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It'd seem reasonable to make int.__hash__ simply return the value. Sure enough, that seems to be how CPython implements it:

>>> hash(1)
>>> hash(2)
>>> hash(123456789)
>>> hash(-123456789)

Ok, so does this hold true for all most integer x?

>>> [x for x in range(-10000, 10000) if hash(x) != x]


>>> hash(-1)

Why is -1 the exception to this rule?

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I kind of dispute that hashing an int to itself is reasonable. If you build a hash table and allocate it a space of 40 entries, and you insert a bunch of keys that because of some regularity in your data all happen to be the same % 40, you get a lot of collisions. If you apply some non-identity hash function you get less chance for collisions with data that follows a pattern. –  morningstar Jun 1 '13 at 16:22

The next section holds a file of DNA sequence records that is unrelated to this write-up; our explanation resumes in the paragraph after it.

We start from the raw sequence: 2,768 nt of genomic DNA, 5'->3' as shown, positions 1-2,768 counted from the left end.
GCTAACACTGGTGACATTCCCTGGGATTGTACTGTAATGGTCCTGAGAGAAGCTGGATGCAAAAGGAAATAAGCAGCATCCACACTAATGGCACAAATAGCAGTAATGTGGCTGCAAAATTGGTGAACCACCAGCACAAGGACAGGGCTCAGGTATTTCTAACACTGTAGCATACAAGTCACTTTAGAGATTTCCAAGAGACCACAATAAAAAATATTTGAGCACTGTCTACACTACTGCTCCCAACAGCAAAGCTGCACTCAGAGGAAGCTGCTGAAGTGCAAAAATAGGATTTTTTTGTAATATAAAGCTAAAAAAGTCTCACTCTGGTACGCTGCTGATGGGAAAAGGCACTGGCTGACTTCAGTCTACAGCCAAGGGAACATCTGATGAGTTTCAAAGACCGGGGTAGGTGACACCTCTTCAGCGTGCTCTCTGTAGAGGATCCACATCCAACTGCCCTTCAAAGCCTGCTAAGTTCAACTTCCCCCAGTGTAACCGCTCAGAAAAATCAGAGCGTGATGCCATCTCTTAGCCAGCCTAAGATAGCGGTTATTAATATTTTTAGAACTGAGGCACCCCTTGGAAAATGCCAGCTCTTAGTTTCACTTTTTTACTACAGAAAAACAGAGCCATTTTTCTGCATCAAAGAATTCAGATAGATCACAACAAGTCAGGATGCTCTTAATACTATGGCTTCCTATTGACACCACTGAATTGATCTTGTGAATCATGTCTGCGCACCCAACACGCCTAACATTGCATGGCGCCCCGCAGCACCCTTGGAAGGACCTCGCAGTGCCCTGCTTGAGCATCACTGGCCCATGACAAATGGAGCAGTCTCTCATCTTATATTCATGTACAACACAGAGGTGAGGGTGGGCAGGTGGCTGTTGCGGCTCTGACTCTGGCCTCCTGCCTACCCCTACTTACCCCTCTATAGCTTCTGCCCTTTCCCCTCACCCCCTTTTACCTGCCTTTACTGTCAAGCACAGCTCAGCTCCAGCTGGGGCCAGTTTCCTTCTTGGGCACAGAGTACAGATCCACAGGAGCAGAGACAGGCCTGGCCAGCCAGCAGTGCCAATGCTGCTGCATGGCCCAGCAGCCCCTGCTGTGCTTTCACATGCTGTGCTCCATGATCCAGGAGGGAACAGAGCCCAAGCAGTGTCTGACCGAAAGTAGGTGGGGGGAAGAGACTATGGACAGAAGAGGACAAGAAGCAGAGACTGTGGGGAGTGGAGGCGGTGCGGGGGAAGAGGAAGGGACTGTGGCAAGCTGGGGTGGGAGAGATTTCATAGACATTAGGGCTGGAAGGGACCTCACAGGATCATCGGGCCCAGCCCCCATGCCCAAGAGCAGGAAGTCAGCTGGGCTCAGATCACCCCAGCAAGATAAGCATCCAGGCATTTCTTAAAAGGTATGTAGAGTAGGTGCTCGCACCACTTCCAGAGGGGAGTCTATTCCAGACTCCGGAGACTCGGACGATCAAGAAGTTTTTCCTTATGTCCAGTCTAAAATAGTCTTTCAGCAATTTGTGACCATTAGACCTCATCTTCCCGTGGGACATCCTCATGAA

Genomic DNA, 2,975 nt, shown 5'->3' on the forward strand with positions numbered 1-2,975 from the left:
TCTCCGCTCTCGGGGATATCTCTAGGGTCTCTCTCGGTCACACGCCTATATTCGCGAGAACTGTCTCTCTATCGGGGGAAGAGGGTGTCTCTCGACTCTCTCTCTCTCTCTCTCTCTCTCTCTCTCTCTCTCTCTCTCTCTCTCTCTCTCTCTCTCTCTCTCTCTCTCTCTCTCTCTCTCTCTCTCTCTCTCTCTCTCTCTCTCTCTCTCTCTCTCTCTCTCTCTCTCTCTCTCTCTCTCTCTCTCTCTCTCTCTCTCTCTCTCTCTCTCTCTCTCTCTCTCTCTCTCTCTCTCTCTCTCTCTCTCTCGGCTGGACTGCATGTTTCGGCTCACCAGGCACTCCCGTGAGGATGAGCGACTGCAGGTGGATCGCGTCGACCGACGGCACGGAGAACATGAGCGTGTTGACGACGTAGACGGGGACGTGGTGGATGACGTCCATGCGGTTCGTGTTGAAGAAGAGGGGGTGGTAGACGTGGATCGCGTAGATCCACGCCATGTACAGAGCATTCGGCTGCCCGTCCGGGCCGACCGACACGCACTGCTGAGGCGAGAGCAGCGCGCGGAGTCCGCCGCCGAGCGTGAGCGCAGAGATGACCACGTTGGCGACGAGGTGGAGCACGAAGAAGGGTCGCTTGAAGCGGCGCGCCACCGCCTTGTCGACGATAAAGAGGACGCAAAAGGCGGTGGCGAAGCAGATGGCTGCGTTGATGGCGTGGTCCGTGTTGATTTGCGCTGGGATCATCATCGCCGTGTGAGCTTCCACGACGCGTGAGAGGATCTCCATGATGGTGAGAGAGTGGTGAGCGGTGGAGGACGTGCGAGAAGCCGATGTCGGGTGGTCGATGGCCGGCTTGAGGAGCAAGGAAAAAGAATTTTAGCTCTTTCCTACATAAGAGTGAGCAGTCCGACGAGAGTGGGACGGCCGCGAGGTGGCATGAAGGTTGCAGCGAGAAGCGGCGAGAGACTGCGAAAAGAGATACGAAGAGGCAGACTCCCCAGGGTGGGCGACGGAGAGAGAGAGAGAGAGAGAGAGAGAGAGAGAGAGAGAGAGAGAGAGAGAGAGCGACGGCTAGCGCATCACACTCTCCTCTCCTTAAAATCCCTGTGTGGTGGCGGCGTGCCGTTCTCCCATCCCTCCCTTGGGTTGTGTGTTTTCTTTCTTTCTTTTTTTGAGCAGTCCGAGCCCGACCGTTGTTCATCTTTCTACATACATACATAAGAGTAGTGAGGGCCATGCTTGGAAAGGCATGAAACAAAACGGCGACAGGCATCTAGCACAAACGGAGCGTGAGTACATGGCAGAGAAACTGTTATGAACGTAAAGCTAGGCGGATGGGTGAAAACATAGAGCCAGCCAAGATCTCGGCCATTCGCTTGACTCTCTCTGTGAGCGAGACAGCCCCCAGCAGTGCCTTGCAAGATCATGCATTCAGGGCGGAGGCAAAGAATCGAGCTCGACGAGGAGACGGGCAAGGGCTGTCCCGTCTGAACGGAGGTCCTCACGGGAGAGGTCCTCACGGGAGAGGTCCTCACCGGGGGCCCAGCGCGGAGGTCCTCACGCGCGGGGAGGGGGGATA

1 Answer 1

up vote 4 down vote accepted

From http://effbot.org/zone/python-hash.htm:

The hash value -1 is reserved (it’s used to flag errors in the C implementation). If the hash algorithm generates this value, we simply use -2 instead.

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the link isn't exactly related but still very interesting –  jamylak Jun 1 '13 at 11:42

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